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It really depends what you need a "server" to do, as well as the capability of the hardware.
You could want a server to be a media server, file server, or network server; probably some other functions I haven't thought of as well as a combination of features.
Either case, you can install just Linux for a desktop and a lot of distributions contain sufficient server daemons to perform similar functions as a server. And you can also install other stuff on most given distributions to accomplish what you want.
I think if you want a personal or home server, then maybe starting with a Linux desktop distribution is fine. If you're building a server for many users to be part of an office network and need it to perform well, then my answer is different.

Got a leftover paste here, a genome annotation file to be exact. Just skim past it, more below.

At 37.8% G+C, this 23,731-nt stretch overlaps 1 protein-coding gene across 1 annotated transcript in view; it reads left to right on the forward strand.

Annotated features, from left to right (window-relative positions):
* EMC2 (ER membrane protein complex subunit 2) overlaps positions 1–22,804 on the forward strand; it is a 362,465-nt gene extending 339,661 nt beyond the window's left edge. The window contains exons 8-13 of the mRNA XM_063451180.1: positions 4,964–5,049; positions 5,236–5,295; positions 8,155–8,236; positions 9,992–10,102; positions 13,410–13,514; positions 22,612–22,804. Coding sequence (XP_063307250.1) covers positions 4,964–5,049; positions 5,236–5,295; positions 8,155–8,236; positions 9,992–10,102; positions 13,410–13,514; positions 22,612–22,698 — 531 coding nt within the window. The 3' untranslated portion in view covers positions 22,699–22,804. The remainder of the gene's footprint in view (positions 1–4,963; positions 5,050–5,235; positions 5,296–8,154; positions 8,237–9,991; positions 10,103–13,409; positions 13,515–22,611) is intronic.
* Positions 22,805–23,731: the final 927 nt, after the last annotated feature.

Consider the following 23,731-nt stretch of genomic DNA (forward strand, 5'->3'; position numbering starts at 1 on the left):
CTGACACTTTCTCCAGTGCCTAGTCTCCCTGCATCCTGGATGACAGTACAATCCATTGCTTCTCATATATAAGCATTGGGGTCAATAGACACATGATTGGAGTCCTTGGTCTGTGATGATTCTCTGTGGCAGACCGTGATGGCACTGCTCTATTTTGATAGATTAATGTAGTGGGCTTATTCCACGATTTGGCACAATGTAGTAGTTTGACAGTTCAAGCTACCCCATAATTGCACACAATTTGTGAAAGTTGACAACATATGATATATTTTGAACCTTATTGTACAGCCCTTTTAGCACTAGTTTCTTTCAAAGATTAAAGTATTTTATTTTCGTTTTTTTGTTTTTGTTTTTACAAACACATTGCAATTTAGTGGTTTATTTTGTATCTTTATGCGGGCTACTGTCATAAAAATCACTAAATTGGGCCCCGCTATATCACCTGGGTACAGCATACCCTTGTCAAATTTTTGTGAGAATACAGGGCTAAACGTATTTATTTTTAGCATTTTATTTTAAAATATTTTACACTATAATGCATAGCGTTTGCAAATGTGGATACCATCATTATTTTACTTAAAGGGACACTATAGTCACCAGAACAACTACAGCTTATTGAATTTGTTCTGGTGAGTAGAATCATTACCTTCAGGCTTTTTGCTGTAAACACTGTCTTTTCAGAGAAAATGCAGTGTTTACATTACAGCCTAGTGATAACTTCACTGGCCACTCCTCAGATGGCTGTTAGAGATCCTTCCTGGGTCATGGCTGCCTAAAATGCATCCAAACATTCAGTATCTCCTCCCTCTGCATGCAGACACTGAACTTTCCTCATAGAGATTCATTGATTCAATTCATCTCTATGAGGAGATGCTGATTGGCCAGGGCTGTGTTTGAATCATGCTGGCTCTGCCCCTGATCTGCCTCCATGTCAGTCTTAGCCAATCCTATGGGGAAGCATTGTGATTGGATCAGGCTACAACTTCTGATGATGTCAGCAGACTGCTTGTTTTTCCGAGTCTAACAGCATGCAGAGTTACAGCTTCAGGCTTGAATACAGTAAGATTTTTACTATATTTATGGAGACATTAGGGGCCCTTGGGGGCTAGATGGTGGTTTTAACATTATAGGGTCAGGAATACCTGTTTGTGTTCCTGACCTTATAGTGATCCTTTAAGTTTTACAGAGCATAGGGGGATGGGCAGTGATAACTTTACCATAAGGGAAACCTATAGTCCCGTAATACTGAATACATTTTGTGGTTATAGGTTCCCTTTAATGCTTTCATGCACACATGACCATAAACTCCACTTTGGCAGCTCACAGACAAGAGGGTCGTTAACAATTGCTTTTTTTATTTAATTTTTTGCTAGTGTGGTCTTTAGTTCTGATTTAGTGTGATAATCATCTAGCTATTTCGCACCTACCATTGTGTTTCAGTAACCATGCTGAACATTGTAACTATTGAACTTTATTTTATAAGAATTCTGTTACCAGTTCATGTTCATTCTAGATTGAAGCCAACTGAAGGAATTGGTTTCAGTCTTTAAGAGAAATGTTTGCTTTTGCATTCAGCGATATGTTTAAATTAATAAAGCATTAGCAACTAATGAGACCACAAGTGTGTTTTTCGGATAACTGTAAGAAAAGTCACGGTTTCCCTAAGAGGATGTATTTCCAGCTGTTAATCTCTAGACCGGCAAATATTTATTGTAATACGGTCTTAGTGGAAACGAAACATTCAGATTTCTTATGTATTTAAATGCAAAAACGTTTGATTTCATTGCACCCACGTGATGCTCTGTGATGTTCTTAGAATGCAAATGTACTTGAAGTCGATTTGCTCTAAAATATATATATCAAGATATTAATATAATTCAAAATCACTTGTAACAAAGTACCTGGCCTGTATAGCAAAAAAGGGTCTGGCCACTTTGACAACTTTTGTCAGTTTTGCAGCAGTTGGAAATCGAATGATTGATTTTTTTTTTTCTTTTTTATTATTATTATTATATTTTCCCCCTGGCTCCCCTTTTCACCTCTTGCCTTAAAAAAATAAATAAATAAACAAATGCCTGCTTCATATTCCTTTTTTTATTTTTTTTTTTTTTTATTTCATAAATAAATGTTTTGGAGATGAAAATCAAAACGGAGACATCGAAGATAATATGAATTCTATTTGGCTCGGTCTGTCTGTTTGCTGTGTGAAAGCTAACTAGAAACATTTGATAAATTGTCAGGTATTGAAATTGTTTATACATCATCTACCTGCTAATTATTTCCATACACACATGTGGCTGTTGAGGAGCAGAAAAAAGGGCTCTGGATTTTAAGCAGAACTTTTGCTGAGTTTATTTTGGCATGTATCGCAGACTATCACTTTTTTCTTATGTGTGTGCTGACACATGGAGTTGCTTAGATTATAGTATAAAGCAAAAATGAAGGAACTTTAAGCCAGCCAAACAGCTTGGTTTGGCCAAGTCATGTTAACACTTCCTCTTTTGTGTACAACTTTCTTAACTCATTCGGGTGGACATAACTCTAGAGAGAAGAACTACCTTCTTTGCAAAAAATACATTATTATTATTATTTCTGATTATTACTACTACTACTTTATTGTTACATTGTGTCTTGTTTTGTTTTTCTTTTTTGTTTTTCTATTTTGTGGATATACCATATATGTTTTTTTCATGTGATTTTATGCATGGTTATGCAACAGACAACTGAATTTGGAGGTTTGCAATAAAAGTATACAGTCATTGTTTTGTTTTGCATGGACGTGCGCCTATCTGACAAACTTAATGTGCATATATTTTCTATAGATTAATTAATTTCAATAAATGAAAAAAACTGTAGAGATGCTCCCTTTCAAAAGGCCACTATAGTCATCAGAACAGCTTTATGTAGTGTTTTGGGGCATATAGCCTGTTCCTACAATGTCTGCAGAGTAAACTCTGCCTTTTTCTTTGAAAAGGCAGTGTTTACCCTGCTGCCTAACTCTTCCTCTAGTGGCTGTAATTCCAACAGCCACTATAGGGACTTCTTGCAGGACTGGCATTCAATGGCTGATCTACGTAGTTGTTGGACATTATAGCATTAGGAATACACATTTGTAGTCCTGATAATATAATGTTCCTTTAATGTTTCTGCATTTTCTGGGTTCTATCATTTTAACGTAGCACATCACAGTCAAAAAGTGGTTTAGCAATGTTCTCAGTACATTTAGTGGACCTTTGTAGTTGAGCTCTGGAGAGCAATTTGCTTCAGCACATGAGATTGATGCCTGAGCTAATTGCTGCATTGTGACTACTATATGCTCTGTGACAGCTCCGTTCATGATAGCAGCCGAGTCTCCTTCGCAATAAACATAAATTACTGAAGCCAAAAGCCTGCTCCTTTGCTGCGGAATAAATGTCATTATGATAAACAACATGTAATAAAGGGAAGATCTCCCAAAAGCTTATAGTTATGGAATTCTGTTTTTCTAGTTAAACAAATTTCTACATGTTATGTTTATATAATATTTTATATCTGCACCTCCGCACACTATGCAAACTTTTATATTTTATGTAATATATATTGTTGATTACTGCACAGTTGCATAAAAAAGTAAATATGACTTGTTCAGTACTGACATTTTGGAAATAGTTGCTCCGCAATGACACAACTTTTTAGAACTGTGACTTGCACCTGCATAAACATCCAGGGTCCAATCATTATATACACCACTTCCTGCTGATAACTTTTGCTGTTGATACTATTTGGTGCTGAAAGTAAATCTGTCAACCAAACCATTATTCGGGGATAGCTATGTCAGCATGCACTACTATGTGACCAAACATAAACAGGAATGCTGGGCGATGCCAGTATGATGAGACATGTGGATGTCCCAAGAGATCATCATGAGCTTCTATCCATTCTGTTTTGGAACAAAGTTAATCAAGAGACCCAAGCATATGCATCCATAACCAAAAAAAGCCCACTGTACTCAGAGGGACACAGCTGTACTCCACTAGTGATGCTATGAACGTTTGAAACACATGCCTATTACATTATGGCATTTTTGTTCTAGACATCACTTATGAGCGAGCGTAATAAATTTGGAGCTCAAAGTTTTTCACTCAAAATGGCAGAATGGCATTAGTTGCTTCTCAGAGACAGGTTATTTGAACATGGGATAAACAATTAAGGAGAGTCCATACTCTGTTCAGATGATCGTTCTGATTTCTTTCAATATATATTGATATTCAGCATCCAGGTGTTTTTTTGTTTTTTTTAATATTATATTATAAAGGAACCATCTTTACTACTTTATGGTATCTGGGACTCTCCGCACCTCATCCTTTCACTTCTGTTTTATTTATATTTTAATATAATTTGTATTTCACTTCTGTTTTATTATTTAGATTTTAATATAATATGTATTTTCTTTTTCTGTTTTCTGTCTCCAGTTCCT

On business servers, Linux is usually run without a GUI: that makes it much easier to see what's going on if there's any trouble. If you adopt the same approach for a home server, you'll have no problem with a old computer, since it's the GUI that eats your RAM and CPU activity. CentOS is popular with enterprise users and the installer allows you to choose an installation type, including basic server, database server, or web-server. Salix, based on Slackware, has a CLI installation option too.
From what I understand, the only difference between the server and desktop versions is the presence of a GUI. From what I understand, the only thing I need to do to convert Ubuntu Server to Ubuntu Desktop is "apt-get install lxde lightdm" (and configure, if needed).